Perhaps this is because reporting is not a critical-path item in the implementation: instead, it can be pushed to the post-rollout phase, and worried about later.


One obvious reason why this is a mistake is that many of the things that we might need to report on will require specific data tracking. If, for example, we wish to track average assignment durations, as a ticket moves between different teams, then we have to capture the start and end times of each. If we need to report in terms of each team's actual business hours (perhaps one team works 24/7, while another is 9 to 5), then that's important too. If this data is not explicitly captured in the history of each record, then retrospectively analysing it can be surprisingly difficult, or even impossible.


Consider the lifecycle of a typical ITSM data instance, such as an incident ticket:

Simple representation on an incident ticket in three phases: live, post-live, and archives


Our record effectively moves through three stages:


  • 1: The live stage
    This is the key part of an incident's record's life, in which it is highly important as a piece of data in its own right. At this point, there is an active situation being managed. The attributes of the object define where it is in the process, who owns it, what priority it should take over other work, and what still needs to be done. This phase could be weeks long, near-instantaneous, or anything between.
  • 2: The post-live stage
    At this point, the ticket is closed, and becomes just another one of the many (perhaps hundreds of thousands) incidents which are no longer actively being worked. Barring a follow up enquiry, it is unlikely that the incident will ever be opened and inspected by an individual again. However, this does not mean that it has no value. Incidents (and other data) in this lifecycle phase do not have much significant value in their own individual right (they are simply anecdotal records of a single scenario), but together they make up a body of statistical data that is, arguably, one of the IT department's most valuable proactive assets.
  • 3: The archived stage
    We probably don't want to keep all our data for ever. At some stage, the usefulness of the data for active reporting diminishes, and we move it to a location where it will no longer slow down our queries or take up valuable production storage.


It's important to remember that our ITSM investment is not just about fighting fires. Consider two statements about parts of the ITIL framework (these happen to be taken from Wikipedia, but they each seem to be very reasonable statements):

Firstly, for Incident Management:

"The objective of incident management is to restore normal operations as quickly as possible"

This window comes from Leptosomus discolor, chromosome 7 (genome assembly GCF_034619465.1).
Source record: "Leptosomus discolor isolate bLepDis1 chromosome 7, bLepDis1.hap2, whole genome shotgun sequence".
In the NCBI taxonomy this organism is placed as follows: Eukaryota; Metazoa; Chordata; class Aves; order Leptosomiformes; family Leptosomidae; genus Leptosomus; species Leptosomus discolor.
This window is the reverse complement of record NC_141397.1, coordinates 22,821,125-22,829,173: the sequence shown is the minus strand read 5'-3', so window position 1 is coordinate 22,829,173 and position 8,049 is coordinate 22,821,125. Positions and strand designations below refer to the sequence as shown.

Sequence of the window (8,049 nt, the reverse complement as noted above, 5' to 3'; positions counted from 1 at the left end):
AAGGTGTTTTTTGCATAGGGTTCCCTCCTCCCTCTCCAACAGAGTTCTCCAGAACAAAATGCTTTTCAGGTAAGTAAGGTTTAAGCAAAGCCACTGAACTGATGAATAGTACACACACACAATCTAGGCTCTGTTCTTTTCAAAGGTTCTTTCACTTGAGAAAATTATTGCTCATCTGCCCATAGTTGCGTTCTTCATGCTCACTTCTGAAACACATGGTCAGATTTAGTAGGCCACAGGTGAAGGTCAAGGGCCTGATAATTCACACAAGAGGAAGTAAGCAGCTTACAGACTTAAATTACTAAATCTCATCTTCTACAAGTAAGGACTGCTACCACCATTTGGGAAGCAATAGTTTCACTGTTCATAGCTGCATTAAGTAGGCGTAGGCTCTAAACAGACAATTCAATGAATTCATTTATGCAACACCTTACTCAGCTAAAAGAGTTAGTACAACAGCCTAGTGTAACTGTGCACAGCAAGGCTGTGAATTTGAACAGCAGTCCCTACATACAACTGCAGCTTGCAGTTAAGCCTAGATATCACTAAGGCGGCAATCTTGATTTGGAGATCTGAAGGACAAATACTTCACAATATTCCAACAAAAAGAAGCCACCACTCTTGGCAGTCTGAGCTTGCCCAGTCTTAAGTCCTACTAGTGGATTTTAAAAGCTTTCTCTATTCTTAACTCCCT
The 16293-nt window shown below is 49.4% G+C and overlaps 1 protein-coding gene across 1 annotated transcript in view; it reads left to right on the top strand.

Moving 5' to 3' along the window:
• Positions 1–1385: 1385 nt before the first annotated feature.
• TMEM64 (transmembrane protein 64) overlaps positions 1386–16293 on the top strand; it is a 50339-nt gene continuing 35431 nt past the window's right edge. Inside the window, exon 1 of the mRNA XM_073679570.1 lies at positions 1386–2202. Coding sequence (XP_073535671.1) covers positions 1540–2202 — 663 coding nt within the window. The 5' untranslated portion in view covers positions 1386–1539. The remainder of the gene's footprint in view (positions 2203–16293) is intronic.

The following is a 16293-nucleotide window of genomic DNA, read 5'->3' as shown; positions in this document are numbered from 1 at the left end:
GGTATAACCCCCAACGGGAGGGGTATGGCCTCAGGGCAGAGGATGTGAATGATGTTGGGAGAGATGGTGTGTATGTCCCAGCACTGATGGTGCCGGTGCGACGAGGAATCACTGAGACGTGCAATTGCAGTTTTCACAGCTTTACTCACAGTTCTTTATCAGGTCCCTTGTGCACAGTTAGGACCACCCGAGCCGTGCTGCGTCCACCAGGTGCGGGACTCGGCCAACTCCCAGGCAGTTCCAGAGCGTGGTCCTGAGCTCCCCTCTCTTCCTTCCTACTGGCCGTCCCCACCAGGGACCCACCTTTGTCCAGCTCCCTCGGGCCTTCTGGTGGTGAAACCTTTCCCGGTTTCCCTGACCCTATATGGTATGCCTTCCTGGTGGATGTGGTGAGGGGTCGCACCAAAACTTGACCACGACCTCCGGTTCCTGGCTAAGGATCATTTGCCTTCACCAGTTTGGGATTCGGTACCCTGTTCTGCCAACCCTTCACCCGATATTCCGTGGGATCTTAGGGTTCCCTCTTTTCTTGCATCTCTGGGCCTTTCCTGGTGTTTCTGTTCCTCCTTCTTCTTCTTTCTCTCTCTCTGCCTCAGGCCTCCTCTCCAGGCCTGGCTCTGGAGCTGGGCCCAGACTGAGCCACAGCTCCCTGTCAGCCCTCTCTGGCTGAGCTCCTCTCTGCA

And, for Problem Management:

"The problem-management process is intended to reduce the number and severity of incidents and problems on the business"

In each case, the value of our "phase 2" data is considerable. Statistical analysis of the way incidents are managed - the assignment patterns, response times and reassignment counts, first-time closure rates, etc. - helps us to identify the strong and weak links of our incident process in a way that no individual record can do so. Delving into the actual details of those incidents in a similar way helps us to identify what is actually causing our issues, reinforcing Problem Management.


It's important to remember that this is one of the major objectives of our ITSM systems, and a key basis of the return on our investment. We can avoid missing out on this opportunity by following some core principles:

  • Give output requirements as much prominence as operational requirements, in any project's scope.
  • Ensure each stakeholder's individual reporting and analytics needs are understood and accounted for.
  • Identify the data that actually needs to be recorded, and ensure that it gets gathered.
  • Quantify the benefits that we need to get from our analytics, and monitor progress against them after go-live.
  • Ensure that archiving strategies support reporting requirements.
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This week, batch expert Joe Goldberg talks to the Zoo about workload automation and its impact on our travel plans, consumer choices and paychecks. From Fortune 500 companies to SMBs, today's businesses need to run big data loads with speed and accuracy just to keep up with modern customer-service demands. Joe also explains how mobility and cloud drive job-scheduling innovation.

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Last Monday (3rd June 2013) I was fortunate to be able to attend the first of two days at the Consumerization of IT in the Enterprise (CITE) conference at the Marriott Marquis in San Francisco, CA.  This was the conference's second year, and drew a healthy attendance of delegates, many of them CIOs and CTOs for significant organizations.  Consumerization is here, and IT executives are realizing the importance of embracing it.


BMC were present as a sponsor, and was demonstrating several products including our new end-user-focused product MyIT.  In addition to some time in the booth (in which MyIT got a great reception), however, I was also able to attend a full day of conference sessions, and with a strong agenda it was often difficult to choose between overlapping meetings.